10 June 2020
- St Helena Sea Rescue Service receives new water rescue stretcher from the MCA through the CSSF
- The new stretcher was tested on Wednesday, 27 May
- The stretcher has improved features adapted to work on rocky coastlines as found around St Helena
The St Helena Sea Rescue Service recently trained with and tested a new water rescue stretcher on Wednesday, 27 May, which was funded by the MCA (UK Maritime Coastguard Agency) through the CSSF (Conflict, Stability and Security Fund) and donated to the Sea Rescue Service.
During 2019, the Sea Rescue Service responded to a call where they were required to extract a casualty from the rocky shoreline to a Sea Rescue vessel using a water rescue stretcher. It was evident from the crew’s debrief that there were issues with the water rescue stretcher in use. The Sea Rescue Service made enquiries for a more suitable stretcher to deal with the conditions around St Helena’s coast and found a stretcher which was developed by the Plettenberg Bay NSRI (National Sea Rescue Institute) for rocky coastline and surf rescue.
Some of the features of the new stretcher include:
- A stable platform on which a casualty can be carried over rough terrain and on narrow paths with ease
- A design that will not capsize easily in surf
- A backboard with a spider harness and head blocks that are easily removable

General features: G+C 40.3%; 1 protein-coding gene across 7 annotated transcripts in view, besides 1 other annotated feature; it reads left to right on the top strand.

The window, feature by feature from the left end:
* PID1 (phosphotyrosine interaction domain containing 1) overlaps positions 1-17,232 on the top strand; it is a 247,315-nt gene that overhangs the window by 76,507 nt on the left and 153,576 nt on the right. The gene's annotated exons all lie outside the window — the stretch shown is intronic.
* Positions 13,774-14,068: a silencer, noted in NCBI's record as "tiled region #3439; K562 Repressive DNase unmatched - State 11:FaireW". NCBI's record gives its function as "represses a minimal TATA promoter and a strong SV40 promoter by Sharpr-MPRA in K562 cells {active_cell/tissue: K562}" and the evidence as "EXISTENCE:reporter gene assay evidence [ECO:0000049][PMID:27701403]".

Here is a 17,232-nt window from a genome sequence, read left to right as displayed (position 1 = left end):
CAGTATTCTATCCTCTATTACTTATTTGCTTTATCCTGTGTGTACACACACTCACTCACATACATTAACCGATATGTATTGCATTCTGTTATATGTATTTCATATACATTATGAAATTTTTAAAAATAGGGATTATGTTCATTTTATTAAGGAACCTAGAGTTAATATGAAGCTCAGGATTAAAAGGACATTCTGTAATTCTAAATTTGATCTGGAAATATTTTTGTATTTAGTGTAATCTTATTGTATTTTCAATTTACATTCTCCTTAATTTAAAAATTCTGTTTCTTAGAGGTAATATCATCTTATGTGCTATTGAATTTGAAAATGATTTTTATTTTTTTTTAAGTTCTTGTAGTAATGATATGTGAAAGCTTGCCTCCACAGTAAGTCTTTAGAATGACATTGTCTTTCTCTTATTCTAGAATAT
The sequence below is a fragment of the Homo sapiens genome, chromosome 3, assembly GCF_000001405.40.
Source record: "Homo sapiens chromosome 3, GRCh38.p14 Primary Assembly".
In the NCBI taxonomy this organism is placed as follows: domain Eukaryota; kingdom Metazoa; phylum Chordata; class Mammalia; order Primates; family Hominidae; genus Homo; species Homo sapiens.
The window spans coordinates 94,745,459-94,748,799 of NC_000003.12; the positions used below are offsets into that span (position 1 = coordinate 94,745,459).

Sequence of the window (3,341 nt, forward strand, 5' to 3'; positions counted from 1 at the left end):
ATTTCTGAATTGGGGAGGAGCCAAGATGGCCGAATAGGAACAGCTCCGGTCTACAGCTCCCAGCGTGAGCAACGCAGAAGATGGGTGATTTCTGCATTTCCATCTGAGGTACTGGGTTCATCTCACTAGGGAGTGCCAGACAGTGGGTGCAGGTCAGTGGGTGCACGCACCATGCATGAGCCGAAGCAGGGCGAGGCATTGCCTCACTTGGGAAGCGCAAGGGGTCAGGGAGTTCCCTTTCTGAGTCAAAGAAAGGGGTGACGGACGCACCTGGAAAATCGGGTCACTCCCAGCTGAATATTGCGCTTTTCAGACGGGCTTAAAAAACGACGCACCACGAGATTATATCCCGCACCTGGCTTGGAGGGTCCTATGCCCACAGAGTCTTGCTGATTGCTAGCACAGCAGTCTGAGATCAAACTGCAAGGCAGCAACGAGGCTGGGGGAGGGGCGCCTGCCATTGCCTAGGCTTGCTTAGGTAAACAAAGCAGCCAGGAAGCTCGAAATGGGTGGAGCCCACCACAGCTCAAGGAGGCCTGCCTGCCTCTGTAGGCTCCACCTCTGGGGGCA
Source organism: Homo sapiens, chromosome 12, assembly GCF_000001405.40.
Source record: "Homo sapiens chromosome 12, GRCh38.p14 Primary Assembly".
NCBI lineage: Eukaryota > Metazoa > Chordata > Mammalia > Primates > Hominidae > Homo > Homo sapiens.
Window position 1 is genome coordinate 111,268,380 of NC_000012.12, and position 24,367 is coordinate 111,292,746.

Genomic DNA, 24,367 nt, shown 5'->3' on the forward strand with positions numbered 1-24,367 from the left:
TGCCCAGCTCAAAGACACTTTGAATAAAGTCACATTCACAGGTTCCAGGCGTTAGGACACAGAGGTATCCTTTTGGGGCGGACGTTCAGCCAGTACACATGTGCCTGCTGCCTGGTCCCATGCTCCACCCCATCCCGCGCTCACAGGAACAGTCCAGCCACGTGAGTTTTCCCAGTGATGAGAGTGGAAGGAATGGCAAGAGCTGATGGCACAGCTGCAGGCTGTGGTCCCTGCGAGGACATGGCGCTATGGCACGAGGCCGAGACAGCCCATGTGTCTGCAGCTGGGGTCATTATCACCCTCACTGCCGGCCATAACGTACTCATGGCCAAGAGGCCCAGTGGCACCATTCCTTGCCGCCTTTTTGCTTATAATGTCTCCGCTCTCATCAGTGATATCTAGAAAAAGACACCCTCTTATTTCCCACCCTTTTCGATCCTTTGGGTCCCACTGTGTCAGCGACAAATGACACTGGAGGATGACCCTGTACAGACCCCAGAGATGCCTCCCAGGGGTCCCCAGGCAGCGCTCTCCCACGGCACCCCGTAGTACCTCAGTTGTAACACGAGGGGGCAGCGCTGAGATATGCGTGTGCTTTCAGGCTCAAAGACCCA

- A shoulder strap design to help the stretcher bearers take the weight of a patient
- A solid pontoon so that it cannot be punctured
- A rigid platform base that will allow for CPR to be performed on it
- A fibreglass hull with nylon skids protecting the underside when sliding over rocks
- A design that is as comfortable as possible for the casualty while in the water with a hood that deflects surf
- A streamline platform to allow effective towing
- A lightweight design (just 20kg – including the back board).
The stretcher was designed in 2018/19 and is now being utilised by many rescue services around the world.
Deputy Sea Rescue Manager, Craig Scipio, said:
“This stretcher has improved the service’s capability in this type of rescue. It is a very versatile piece of equipment that has numerous benefits, is very well designed, and the build quality is good.
“On the last weekly training session, the Sea Rescue team had the opportunity to test the stretcher in a casualty extrication exercise which was setup and carried out at Prosperous Bay Beach. The exercise was a success and the team was very happy with the new stretcher and the improved features. They felt confident that it would serve the community well if/when it is used in a rescue.”
#StHelena #SeaRescueService #NewWaterRescueStretcher #MCA #CSSF
10 June 2020